Hybrid imaging

Placing a foot in two disciplines

Congress president Professor Katrine Åhlström Riklund, Deputy Head of the Department of Radiation Sciences and Director of the Medical School at Umeå University, Sweden, as a representative of two professions – radiologist and nuclear physician – has shaped the face of the congress.

Katrine Åhlström Riklund from the Medical School at Umeå University, Sweden,...
Katrine Åhlström Riklund from the Medical School at Umeå University, Sweden, is this year’s congress president.

After last year’s success, with about 25,000 visitors, 2,000 more than in 2014, the extensive programme matches the demands of the international radiological community. There are three state-of-the-art symposia, nine Professional Challenges sessions, 15 Special Focus sessions, over 70 refresher courses and three multidisciplinary sessions, which feature radiologists, oncologists, gynaecologists and surgeons.

The Education programme covers educational issues, from undergraduate medical education to subspecialised continuing professional development. A major addition this year is ‘The voice of EPOS’, a new poster presentation format. Also, for the first time, posters will be available in digital form as well as presented by the authors themselves.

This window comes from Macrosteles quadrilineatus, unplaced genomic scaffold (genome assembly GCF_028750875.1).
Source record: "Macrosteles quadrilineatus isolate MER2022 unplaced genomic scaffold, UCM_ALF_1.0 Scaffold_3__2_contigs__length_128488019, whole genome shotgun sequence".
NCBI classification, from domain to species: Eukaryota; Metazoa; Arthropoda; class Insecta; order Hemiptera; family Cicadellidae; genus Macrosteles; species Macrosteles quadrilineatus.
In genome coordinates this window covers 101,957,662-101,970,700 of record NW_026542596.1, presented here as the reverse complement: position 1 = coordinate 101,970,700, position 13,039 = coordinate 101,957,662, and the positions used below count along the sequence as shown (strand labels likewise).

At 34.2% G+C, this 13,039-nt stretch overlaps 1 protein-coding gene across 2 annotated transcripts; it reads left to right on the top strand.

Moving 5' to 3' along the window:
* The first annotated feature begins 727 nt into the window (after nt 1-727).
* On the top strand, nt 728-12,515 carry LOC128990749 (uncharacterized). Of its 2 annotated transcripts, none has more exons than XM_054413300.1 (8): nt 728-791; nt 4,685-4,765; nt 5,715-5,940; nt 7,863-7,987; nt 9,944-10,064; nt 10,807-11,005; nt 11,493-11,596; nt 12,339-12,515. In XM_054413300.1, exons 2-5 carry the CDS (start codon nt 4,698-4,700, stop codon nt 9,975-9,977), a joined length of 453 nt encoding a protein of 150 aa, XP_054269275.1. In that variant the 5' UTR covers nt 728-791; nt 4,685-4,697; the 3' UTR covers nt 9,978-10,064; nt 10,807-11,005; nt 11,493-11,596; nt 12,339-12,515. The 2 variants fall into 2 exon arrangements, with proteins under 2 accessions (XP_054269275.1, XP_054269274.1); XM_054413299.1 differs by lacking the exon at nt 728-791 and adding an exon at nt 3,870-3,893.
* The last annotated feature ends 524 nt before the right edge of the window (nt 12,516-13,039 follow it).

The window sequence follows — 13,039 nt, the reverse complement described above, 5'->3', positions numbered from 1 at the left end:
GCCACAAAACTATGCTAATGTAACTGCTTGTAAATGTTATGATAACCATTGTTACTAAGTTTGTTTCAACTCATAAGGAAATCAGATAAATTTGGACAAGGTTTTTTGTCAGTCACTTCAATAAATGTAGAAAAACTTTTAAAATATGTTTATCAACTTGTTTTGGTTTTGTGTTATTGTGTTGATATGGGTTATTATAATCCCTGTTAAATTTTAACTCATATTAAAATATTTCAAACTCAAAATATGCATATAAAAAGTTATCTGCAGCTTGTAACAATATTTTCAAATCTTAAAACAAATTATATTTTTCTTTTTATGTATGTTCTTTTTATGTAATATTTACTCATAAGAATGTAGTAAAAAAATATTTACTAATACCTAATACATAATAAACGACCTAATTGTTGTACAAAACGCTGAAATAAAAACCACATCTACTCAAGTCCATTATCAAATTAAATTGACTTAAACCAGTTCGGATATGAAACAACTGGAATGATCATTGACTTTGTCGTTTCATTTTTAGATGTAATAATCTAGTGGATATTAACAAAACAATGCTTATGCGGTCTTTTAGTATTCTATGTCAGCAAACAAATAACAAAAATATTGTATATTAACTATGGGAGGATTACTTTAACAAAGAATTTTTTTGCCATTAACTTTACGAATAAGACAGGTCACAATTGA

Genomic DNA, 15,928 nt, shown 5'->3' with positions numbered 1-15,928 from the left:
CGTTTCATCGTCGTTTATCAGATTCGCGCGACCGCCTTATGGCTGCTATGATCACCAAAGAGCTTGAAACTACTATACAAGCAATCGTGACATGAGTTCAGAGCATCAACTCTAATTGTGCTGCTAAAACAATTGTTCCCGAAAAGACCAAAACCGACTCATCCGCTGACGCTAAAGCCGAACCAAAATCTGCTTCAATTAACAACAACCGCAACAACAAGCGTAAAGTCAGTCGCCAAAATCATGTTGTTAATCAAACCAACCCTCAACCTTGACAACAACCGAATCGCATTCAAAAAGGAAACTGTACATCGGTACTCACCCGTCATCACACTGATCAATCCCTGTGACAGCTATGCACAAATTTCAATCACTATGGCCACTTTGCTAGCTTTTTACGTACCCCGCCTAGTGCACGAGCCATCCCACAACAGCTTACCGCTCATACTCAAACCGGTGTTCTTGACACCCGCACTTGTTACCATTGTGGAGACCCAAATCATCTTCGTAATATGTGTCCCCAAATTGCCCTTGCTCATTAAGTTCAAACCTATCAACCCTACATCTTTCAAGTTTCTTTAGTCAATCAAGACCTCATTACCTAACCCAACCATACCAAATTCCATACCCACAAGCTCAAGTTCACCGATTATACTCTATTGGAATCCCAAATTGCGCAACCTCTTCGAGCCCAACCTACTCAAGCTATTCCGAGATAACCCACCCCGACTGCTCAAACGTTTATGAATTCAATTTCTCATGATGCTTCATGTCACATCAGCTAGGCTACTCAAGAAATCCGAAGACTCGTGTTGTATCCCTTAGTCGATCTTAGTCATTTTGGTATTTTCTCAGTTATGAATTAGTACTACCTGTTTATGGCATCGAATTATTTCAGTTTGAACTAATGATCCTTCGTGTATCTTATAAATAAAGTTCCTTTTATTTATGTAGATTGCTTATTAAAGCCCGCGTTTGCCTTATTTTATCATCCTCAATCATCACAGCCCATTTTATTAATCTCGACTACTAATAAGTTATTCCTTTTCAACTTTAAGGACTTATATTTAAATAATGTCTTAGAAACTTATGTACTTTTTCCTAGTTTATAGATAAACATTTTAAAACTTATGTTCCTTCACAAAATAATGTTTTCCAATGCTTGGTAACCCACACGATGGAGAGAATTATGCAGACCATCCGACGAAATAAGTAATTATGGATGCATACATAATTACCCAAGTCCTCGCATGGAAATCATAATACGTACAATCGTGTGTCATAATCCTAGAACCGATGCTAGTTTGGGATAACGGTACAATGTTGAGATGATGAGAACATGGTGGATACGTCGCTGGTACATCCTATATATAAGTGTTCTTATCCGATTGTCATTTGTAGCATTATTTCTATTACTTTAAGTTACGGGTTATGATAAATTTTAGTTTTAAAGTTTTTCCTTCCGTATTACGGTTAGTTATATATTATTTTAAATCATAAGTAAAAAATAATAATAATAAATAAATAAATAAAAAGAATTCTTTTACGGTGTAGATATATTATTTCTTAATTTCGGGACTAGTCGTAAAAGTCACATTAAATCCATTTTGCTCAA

Hybrid imaging - in quite a few European countries the distinction is clear. Generally nuclear medicine specialists read PET images and radiologists read CT or MRI images; however, at Riklund’s university all physicians working with hybrid imaging are dual licensed in radiology and nuclear medicine. Reason: particularly in cancer cases, hybrid imaging gives more information than only structural or only molecular/functional imaging. The hope is that treatment will become more effective and prognoses more accurate. Hybrid imaging is defined as the fusion of two or more imaging technologies into a single, new form of imaging. Typically, this new form is synergistic – i.e. more powerful than the sum of its parts.

The importance of this discipline is underlined by the official launch of Europe’s latest subspecialty society, the European Society for Hybrid Medical Imaging (ESHI). ‘We hope that this new society will help to stimulate a much closer collaborative relationship between radiology and nuclear medicine, and will provide a framework for the future development of training, education and standards in hybrid imaging,’ explained ESR President, Professor Luis Donoso Bach (Barcelona, Spain). ‘It’s very important that this unique field is represented by its own European body.’


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